Living with Scoliosis

Not too long ago living with Scoliosis, meant a limited lifestyle: no exercise, no sports, and very little everyday activity. Today’s reality is the polar opposite: living with Scoliosis isn’t limiting at all.

What is Scoliosis?  

Scoliosis is a common spine condition, and most identified cases are in children between the ages of 10 and 12; and is about five times more common in girls than boys. 

Scoliosis, defined as a lateral curvature of the spine, means that the spine curves sideways to one side or the other side – or both. A spine is usually straight when viewed straight on, or from behind. With Scoliosis though, the spine curves to the side in the shape of the letter “S” or “C.”

Read more about Scoliosis here.

Three facts about Scoliosis: 

  1. The cause of Scoliosis is, in most cases, unknown.
  2. Early diagnosis is essential.
  3. Not all scoliosis patients require treatment.

Rowan Berkowitz, a certified Prosthetist Orthotist and specialist in his field, says, “At least 90 percent of the people I see will never need surgery and can get outstanding results with non-surgical treatment”.

Is it possible to live a normal life with Scoliosis? 

In short, the answer is yes! 

Children with Scoliosis can live healthy and everyday lives. And in most cases, they can even engage in the same activities as their peers. Only rarely does Scoliosis result in instances of severe immobility or pain. Most of those who have been diagnosed with Scoliosis can live a relatively normal life. Very few individuals with Scoliosis endure complications such as chronic pain, respiratory issues, and decreased mobility.

What is living with Scoliosis really like? 

Being diagnosed with Scoliosis doesn’t necessarily mean you have to change how you live. Individuals with fairly pronounced spinal curves can also enjoy a high quality of life if their condition; is being treated and their symptoms are expertly managed.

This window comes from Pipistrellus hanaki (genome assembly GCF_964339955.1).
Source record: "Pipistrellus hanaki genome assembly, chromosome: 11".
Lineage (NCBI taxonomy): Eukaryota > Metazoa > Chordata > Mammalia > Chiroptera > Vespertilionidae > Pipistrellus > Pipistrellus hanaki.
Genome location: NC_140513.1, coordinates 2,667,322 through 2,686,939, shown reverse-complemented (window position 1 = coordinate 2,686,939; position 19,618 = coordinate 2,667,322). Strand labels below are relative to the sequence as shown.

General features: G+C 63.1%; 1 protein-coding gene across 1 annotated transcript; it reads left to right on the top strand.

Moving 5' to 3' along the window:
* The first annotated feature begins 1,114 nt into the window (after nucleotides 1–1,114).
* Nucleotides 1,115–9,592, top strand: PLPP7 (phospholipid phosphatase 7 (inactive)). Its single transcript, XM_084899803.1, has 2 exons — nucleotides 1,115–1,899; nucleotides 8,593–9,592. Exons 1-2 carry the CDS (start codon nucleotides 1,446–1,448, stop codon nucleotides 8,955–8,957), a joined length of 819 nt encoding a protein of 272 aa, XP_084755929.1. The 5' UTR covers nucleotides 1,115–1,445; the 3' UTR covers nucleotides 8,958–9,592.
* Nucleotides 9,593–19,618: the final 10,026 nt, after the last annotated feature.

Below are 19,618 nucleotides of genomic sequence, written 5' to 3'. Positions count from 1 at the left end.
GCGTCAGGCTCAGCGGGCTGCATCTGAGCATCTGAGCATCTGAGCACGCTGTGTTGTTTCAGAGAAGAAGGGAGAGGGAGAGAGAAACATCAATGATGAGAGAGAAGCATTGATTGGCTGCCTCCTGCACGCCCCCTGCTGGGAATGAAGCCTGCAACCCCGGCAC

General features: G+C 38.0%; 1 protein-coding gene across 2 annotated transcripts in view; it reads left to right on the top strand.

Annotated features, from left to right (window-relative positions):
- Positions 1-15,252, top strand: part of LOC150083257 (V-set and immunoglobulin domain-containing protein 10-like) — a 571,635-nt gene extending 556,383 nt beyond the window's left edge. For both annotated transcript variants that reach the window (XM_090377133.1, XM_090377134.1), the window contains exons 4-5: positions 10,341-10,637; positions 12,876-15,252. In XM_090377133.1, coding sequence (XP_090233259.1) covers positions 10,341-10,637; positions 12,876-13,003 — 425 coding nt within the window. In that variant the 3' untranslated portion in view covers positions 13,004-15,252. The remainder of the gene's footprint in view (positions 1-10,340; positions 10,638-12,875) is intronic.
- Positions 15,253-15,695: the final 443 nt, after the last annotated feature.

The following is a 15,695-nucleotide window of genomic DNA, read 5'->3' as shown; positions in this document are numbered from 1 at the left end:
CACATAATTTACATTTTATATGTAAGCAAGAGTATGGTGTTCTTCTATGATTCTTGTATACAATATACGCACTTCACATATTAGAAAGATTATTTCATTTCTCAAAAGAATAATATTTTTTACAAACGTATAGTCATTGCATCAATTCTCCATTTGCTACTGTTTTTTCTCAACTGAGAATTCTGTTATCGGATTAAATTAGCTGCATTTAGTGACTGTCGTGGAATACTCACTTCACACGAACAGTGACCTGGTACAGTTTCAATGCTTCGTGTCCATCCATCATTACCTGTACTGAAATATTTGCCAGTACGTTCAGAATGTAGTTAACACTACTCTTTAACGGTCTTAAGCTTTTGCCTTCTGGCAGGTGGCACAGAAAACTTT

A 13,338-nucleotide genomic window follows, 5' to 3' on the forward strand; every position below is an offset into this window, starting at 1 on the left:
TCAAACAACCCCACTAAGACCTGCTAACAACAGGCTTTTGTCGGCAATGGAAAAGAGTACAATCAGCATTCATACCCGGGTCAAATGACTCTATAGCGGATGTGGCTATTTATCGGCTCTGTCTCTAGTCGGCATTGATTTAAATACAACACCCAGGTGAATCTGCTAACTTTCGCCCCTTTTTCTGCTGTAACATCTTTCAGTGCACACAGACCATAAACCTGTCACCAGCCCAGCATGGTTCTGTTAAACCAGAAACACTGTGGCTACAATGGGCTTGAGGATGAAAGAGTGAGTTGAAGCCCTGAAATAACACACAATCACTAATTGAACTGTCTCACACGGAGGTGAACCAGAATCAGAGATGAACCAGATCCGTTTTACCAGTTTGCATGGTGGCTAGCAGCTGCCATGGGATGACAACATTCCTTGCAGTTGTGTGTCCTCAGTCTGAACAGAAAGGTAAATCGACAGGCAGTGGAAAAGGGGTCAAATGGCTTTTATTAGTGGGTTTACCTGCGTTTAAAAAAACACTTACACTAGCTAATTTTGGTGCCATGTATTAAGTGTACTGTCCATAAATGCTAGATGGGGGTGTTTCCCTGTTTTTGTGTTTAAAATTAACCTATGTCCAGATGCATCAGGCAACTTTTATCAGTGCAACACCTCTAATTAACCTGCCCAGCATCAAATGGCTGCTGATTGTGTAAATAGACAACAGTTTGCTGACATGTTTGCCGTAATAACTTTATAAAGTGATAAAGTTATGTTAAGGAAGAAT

If you’re concerned about the challenges of living with Scoliosis, then view and read the stories of some individuals who know what it’s like living with Scoliosis. 

Zoe (a patient of Rowan Berkowitz) and her Mom, Renee, share their stories of living with Scoliosis – view their stories here:

Gabrielle, also a patient of Rowan, shares her story here:

Phoebe, Rowan, and Carol also share their stories. They have undergone treatment at the Scoliosis SOS Clinic in London, and you can read their stories here.

Hopefully, their experiences demonstrate that, as problematic as this condition can be, it doesn’t have to alter your life drastically. 

Should I avoid certain activities if I have Scoliosis?  

Physical activity is generally beneficial for those who have Scoliosis. Unless you are in pain or your physician or specialist has advised you against it, you should continue participating in the activities and sports you love – even if you wear a brace. Keeping those core muscles strong is very good for your back.  

Living with Scoliosis; will I be able to cope?  

If you wear a brace as part of your treatment, you are much more aware of its presence than others are. More often than not, others don’t notice the back brace unless you bring it to their attention! 

Find a support group. Start with your friends, explain how your scoliosis diagnosis affects your life, and how you are feeling about it. It’s good to find a support system through friends, social media or with other scoliosis patients who can share their experiences with you. Hearing from others living with Scoliosis will help you and give you the support you need. 

Where can I find other people living with Scoliosis? 

Ask your specialists to recommend a group of scoliosis patients that meets (online or in person) to discuss living with Scoliosis. Curvy Girls is an excellent example of an International Scoliosis Peer Support for girls. They host meetings for girls to discuss their challenges and empower each other to speak about their feelings. Find out more about Curvy Girls Scoliosis here.

A recommendation for living with Scoliosis

Don’t stop living, and stay active! 

Scoliosis is a common spinal condition in children worldwide. If a loved one, or you have Scoliosis, please know that you are not alone. “People no longer need to be afraid,” Rowan Berkowitz explains, “Scoliosis is a very manageable condition.”